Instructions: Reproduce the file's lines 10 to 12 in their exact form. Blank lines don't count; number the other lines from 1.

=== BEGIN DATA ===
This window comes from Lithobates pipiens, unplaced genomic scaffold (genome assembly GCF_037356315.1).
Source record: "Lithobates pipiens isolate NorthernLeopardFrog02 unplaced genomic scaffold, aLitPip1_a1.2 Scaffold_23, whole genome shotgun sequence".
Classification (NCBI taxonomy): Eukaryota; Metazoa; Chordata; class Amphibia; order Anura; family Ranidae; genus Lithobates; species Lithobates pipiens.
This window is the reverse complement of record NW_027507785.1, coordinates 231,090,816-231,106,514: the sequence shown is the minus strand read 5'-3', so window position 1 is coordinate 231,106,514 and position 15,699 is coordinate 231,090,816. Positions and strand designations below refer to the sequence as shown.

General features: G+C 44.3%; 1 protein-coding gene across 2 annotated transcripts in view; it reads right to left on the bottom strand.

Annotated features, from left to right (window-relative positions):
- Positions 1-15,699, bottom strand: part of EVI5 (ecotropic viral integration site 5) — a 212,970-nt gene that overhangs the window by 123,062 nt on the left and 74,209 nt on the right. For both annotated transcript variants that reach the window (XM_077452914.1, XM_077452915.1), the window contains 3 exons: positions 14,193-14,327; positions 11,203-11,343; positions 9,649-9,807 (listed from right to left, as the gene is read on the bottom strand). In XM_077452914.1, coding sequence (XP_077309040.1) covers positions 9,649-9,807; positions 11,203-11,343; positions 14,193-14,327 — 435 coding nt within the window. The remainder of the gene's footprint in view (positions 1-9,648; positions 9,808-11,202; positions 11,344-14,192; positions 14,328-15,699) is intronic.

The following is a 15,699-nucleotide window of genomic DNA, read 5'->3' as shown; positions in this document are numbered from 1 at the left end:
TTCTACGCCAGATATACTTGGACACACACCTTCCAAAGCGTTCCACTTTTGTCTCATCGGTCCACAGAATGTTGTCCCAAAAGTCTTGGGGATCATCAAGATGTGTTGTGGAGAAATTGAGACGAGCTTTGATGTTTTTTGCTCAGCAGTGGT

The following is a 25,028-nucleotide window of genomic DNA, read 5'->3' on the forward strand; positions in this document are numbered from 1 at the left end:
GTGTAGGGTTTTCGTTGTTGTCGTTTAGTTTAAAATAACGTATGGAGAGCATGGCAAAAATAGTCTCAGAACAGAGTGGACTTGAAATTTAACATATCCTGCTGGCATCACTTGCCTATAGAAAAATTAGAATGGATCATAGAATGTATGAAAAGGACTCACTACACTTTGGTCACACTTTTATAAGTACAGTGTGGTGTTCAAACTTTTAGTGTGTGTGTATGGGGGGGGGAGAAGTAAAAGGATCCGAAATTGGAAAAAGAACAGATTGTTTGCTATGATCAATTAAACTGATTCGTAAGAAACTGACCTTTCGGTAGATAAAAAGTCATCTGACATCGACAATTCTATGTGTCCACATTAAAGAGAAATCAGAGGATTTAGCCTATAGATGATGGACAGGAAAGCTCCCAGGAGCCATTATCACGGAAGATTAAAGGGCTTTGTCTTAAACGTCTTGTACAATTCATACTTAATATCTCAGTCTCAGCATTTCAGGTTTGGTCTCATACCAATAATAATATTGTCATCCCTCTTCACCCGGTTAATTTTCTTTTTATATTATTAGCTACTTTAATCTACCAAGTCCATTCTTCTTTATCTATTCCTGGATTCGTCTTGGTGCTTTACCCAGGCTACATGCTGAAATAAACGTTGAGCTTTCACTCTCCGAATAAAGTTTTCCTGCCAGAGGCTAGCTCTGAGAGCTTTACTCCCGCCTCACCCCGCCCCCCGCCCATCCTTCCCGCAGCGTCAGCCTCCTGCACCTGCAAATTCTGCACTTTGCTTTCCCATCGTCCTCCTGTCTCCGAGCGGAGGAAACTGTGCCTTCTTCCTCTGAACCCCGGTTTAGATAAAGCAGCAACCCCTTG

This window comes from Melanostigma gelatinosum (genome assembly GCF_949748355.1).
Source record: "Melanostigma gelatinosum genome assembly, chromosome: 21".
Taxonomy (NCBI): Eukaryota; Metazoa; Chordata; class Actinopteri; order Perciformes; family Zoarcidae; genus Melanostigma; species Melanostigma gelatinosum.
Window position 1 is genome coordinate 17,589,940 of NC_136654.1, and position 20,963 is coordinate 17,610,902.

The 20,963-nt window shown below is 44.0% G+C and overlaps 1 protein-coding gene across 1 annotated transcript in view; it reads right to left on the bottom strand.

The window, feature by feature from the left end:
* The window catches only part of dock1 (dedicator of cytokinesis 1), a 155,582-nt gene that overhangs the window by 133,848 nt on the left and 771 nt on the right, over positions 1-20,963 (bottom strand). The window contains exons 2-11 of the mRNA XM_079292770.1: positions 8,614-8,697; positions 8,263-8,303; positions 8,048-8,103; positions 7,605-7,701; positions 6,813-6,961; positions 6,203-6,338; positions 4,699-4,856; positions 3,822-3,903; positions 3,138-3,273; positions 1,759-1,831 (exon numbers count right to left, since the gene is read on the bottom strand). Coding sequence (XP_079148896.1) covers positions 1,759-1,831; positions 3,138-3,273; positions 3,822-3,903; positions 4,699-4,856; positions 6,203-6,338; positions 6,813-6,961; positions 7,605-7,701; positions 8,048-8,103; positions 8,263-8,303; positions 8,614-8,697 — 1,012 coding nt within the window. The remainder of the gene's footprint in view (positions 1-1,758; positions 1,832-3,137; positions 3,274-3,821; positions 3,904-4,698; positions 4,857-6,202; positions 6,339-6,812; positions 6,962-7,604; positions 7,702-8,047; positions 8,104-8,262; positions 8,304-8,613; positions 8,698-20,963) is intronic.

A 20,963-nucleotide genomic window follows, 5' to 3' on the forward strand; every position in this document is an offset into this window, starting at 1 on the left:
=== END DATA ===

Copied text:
The following is a 25,028-nucleotide window of genomic DNA, read 5'->3' on the forward strand; positions in this document are numbered from 1 at the left end:
GTGTAGGGTTTTCGTTGTTGTCGTTTAGTTTAAAATAACGTATGGAGAGCATGGCAAAAATAGTCTCAGAACAGAGTGGACTTGAAATTTAACATATCCTGCTGGCATCACTTGCCTATAGAAAAATTAGAATGGATCATAGAATGTATGAAAAGGACTCACTACACTTTGGTCACACTTTTATAAGTACAGTGTGGTGTTCAAACTTTTAGTGTGTGTGTATGGGGGGGGGAGAAGTAAAAGGATCCGAAATTGGAAAAAGAACAGATTGTTTGCTATGATCAATTAAACTGATTCGTAAGAAACTGACCTTTCGGTAGATAAAAAGTCATCTGACATCGACAATTCTATGTGTCCACATTAAAGAGAAATCAGAGGATTTAGCCTATAGATGATGGACAGGAAAGCTCCCAGGAGCCATTATCACGGAAGATTAAAGGGCTTTGTCTTAAACGTCTTGTACAATTCATACTTAATATCTCAGTCTCAGCATTTCAGGTTTGGTCTCATACCAATAATAATATTGTCATCCCTCTTCACCCGGTTAATTTTCTTTTTATATTATTAGCTACTTTAATCTACCAAGTCCATTCTTCTTTATCTATTCCTGGATTCGTCTTGGTGCTTTACCCAGGCTACATGCTGAAATAAACGTTGAGCTTTCACTCTCCGAATAAAGTTTTCCTGCCAGAGGCTAGCTCTGAGAGCTTTACTCCCGCCTCACCCCGCCCCCCGCCCATCCTTCCCGCAGCGTCAGCCTCCTGCACCTGCAAATTCTGCACTTTGCTTTCCCATCGTCCTCCTGTCTCCGAGCGGAGGAAACTGTGCCTTCTTCCTCTGAACCCCGGTTTAGATAAAGCAGCAACCCCTTG

This window comes from Melanostigma gelatinosum (genome assembly GCF_949748355.1).